Tuesday, 4 December 2012

The Hunt (or Jagten)


The hunter becomes the hunted.

Revisiting his successful, acclaimed 1998 film Festen (or Celebration Day) Thomas Vinterburg digs the themes of child abuse in Danish society back up.

The Hunt's Danish Director and co-writer is a household name in the film industry of his native country, being a brother to the founding of the Dogme 95 filmmaking movement which established rules for simplifying film production. Though his more recent features- both Dutch and English-speaking- have flopped, it seems that Vinterburg has finally found his feet.

After a messy divorce, Lucas (Mads Mikkelson) has settled in a small, close-knit Denmark town and is finally getting his life back together when a young girl with a vivid imagination makes an accusation against him that will change his life forever. Lucas loses his job at the town's nursery and is hunted by the angry villagers when his best friend's child Klara (Anikka Wedderkopp) claims to have been subjected to sexual abuse at his hands. Doubted by his friends and alone in his suffering, The Hunt deals with an innocent man's struggle as his whole world falls apart around him.

It is no suprise that Mikkelson picked up the award for Best Actor at Cannes this year. He delivers an astounding and gripping performance as a man who teeters on a fine line between witholding dignity and courage and verging on an emotional breakdown. He charms in his overwhelming ability to hide an incessant, lingering pain and steals the screen with his distressing reactions to the villagers torment. Though probably most recognized as the eye-weeping bond villain Le Chiffre in Casino Royale, Mikkelson has become a well-known face in the film industry outside of his birth country. The Danish actor and rising star has occupied smaller roles in box-office hits such as Clash Of The Titans and King Arthur, as well as in smaller titles like Wilbur Wants To Kill Himself.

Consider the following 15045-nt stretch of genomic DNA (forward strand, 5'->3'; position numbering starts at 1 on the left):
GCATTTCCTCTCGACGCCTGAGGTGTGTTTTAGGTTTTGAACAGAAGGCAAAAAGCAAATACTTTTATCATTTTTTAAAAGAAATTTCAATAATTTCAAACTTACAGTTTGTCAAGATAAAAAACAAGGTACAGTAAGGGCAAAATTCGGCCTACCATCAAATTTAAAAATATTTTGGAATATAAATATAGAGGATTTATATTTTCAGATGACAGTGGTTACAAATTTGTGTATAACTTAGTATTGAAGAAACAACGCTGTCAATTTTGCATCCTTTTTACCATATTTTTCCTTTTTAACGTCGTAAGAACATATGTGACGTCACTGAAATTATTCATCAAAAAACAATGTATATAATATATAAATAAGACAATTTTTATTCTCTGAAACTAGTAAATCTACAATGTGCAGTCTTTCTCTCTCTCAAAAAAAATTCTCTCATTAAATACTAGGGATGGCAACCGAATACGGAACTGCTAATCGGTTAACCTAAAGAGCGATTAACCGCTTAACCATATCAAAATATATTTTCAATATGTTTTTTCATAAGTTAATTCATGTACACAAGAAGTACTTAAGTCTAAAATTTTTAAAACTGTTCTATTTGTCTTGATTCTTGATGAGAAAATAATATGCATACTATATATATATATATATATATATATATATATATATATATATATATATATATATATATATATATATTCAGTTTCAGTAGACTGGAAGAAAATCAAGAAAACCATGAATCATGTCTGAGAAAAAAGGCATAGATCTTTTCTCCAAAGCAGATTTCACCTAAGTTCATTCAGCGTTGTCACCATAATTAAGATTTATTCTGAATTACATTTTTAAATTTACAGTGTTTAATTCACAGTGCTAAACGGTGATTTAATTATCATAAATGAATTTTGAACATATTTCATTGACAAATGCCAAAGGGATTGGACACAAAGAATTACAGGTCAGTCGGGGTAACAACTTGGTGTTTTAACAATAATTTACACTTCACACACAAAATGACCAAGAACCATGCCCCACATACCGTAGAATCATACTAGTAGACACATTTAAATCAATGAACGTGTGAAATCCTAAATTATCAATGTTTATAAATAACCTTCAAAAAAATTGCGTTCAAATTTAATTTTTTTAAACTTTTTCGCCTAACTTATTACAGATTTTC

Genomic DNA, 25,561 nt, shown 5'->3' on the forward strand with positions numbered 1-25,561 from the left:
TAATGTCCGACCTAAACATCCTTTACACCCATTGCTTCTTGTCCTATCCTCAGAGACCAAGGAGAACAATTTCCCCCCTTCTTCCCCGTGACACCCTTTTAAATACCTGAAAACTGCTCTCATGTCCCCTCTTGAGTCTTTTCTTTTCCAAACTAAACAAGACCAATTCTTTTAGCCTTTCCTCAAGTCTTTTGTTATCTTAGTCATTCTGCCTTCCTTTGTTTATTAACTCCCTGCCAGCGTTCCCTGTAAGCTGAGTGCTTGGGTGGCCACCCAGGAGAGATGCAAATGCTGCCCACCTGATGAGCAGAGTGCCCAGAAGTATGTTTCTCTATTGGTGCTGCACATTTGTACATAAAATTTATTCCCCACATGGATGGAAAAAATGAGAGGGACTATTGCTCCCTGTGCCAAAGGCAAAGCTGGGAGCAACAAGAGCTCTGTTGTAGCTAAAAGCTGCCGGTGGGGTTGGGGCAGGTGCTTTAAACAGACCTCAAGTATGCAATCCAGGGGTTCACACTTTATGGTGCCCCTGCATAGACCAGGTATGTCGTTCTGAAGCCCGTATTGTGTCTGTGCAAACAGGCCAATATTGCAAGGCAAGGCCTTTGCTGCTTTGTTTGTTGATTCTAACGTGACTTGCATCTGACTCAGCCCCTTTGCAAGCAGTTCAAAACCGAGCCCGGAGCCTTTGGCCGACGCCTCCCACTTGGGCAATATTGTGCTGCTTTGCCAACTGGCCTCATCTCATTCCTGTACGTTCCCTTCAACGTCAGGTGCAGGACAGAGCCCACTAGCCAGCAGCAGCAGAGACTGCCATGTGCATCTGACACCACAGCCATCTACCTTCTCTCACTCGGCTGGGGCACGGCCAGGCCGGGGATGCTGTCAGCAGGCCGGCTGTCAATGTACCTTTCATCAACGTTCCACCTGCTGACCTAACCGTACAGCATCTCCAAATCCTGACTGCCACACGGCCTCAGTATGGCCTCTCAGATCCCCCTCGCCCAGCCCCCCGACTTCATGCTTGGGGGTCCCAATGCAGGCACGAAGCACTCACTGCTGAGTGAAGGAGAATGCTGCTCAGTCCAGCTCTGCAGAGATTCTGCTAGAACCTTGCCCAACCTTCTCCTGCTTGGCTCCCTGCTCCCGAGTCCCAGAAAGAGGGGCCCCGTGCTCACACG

Accusations of peadophilia, child molestation or other sexual wrongdoings- whether true or false- and its consequences is by no means an original direction within the medium, explored previously in a number of films such as The Woodsman, Mysterious Skin and Evilenko. But what Vinterburg achieves is tastefulness, avoiding the typical graphic displays and focus on the incident in question, and instead focusing on the consequential aftermath and the concerns of those characters effected. As Lucas is always positioned to be wrongly accused, we as an audience never dispute his innocence. Vinderburg even hints his genuine professionality at times, telling Klara off after she kisses him. We are able to pity Lucas and his painfully unfortunate situation as he becomes a target of abuse himself as shops refuse him service, a butcher violently confronts him, a shot is fired through his window, and his dog is killed. What we observe in the following acts is not only how Lucas becomes socially marginilized and withdrawn to the fortress of his home, but the emotional journey and pressure that the characters involved go through- particularly interestingly in Lucas' best friend Theo (Thomas Bo Larsen). What is so absorbing is how we see the primary raw reactions of anger and sadness transform as time progresses, the uncertainty of the claim emanates, and the community is forced to confront themselves.

Although delivered in an extreme and sensitive case, Vinterburg communicates an underlying message of childrens capabilities to lie, and the extent to which one little dangerous lie can cause life-changing havoc. He purposely, and successfully, avoids outright blame and irrationality by creating situations where both the emotions of the supposed victims (the villagers) and the actual victim (Lucas) can be understood. However, at the same time Vinterburg overtly challenges the cemented adult connotations between 'child', 'innocence' and 'truthfulness', and somewhat damns the parents- and authortive figures- who undoubtedly help spiral one childs uncertainties into a fermented truth to cover their backs. Even when Klara admits she said something 'foolish', her statement is disregarded as a lack of memory due to mental scarring. Arguably too, a slight dig at the accessibility of porn to underage children- from which the young female accuser is confused and misled by- is a welcome one.

The 'hunting' metaphor is an obvious one in terms of Lucas as the predator who hunts deers as a traditional village hobby, but then becomes the victim- the hunted, the deer. But more importantly it is used as a vehicle for visualising Lucas' everlasting feelings of worry and uneasiness; an ongoing reminder of becoming once again a form of prey, even after the events have passed.

VERDICT: A compelling, heart-wrenching waiting game that is gripping from multiple characters perception. A realistic, provincial examination into a harsh and dangerous situation which profuses anguish, frustration and utter heartbreak.

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